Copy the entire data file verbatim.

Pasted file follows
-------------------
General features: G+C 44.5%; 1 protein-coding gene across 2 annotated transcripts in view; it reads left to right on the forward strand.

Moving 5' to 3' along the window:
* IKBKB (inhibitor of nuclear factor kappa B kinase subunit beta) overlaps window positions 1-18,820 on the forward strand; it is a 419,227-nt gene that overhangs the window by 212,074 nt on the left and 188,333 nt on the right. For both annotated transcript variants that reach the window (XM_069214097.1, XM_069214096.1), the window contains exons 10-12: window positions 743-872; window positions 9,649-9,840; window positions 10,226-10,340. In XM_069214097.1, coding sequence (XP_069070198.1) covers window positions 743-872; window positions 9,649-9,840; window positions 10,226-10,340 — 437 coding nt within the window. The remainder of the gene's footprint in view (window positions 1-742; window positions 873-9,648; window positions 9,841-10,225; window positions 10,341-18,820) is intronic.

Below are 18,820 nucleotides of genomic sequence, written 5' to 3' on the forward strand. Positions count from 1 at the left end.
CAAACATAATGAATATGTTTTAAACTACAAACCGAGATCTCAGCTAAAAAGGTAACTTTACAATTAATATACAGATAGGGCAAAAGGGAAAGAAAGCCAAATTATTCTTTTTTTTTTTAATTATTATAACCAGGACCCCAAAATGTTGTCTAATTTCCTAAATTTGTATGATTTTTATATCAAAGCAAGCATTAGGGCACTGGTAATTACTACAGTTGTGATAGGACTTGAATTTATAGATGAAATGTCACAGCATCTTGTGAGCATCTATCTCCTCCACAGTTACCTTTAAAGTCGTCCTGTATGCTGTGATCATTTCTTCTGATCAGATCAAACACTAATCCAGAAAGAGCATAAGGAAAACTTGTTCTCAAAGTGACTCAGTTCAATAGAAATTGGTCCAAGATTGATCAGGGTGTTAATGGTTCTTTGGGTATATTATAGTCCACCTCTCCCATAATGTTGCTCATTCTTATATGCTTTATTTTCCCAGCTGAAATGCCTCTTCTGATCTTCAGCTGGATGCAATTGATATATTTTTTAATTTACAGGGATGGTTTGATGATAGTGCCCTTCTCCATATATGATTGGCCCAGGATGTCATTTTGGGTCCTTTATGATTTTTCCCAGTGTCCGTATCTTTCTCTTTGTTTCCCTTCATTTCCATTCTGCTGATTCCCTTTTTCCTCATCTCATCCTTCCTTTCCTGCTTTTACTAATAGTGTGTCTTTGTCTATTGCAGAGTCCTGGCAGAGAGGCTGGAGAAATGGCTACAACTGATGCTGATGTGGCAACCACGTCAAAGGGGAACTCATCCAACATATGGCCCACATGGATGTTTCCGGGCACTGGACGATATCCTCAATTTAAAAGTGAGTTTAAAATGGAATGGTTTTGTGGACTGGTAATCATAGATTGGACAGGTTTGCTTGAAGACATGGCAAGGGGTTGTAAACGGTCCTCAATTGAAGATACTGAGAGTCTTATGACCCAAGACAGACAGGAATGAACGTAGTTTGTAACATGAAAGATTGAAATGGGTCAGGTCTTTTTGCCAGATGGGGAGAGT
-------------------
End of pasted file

General features: G+C 44.5%; 1 protein-coding gene across 2 annotated transcripts in view; it reads left to right on the forward strand.

Moving 5' to 3' along the window:
* IKBKB (inhibitor of nuclear factor kappa B kinase subunit beta) overlaps window positions 1-18,820 on the forward strand; it is a 419,227-nt gene that overhangs the window by 212,074 nt on the left and 188,333 nt on the right. For both annotated transcript variants that reach the window (XM_069214097.1, XM_069214096.1), the window contains exons 10-12: window positions 743-872; window positions 9,649-9,840; window positions 10,226-10,340. In XM_069214097.1, coding sequence (XP_069070198.1) covers window positions 743-872; window positions 9,649-9,840; window positions 10,226-10,340 — 437 coding nt within the window. The remainder of the gene's footprint in view (window positions 1-742; window positions 873-9,648; window positions 9,841-10,225; window positions 10,341-18,820) is intronic.

Below are 18,820 nucleotides of genomic sequence, written 5' to 3' on the forward strand. Positions count from 1 at the left end.
CAAACATAATGAATATGTTTTAAACTACAAACCGAGATCTCAGCTAAAAAGGTAACTTTACAATTAATATACAGATAGGGCAAAAGGGAAAGAAAGCCAAATTATTCTTTTTTTTTTTAATTATTATAACCAGGACCCCAAAATGTTGTCTAATTTCCTAAATTTGTATGATTTTTATATCAAAGCAAGCATTAGGGCACTGGTAATTACTACAGTTGTGATAGGACTTGAATTTATAGATGAAATGTCACAGCATCTTGTGAGCATCTATCTCCTCCACAGTTACCTTTAAAGTCGTCCTGTATGCTGTGATCATTTCTTCTGATCAGATCAAACACTAATCCAGAAAGAGCATAAGGAAAACTTGTTCTCAAAGTGACTCAGTTCAATAGAAATTGGTCCAAGATTGATCAGGGTGTTAATGGTTCTTTGGGTATATTATAGTCCACCTCTCCCATAATGTTGCTCATTCTTATATGCTTTATTTTCCCAGCTGAAATGCCTCTTCTGATCTTCAGCTGGATGCAATTGATATATTTTTTAATTTACAGGGATGGTTTGATGATAGTGCCCTTCTCCATATATGATTGGCCCAGGATGTCATTTTGGGTCCTTTATGATTTTTCCCAGTGTCCGTATCTTTCTCTTTGTTTCCCTTCATTTCCATTCTGCTGATTCCCTTTTTCCTCATCTCATCCTTCCTTTCCTGCTTTTACTAATAGTGTGTCTTTGTCTATTGCAGAGTCCTGGCAGAGAGGCTGGAGAAATGGCTACAACTGATGCTGATGTGGCAACCACGTCAAAGGGGAACTCATCCAACATATGGCCCACATGGATGTTTCCGGGCACTGGACGATATCCTCAATTTAAAAGTGAGTTTAAAATGGAATGGTTTTGTGGACTGGTAATCATAGATTGGACAGGTTTGCTTGAAGACATGGCAAGGGGTTGTAAACGGTCCTCAATTGAAGATACTGAGAGTCTTATGACCCAAGACAGACAGGAATGAACGTAGTTTGTAACATGAAAGATTGAAATGGGTCAGGTCTTTTTGCCAGATGGGGAGAGT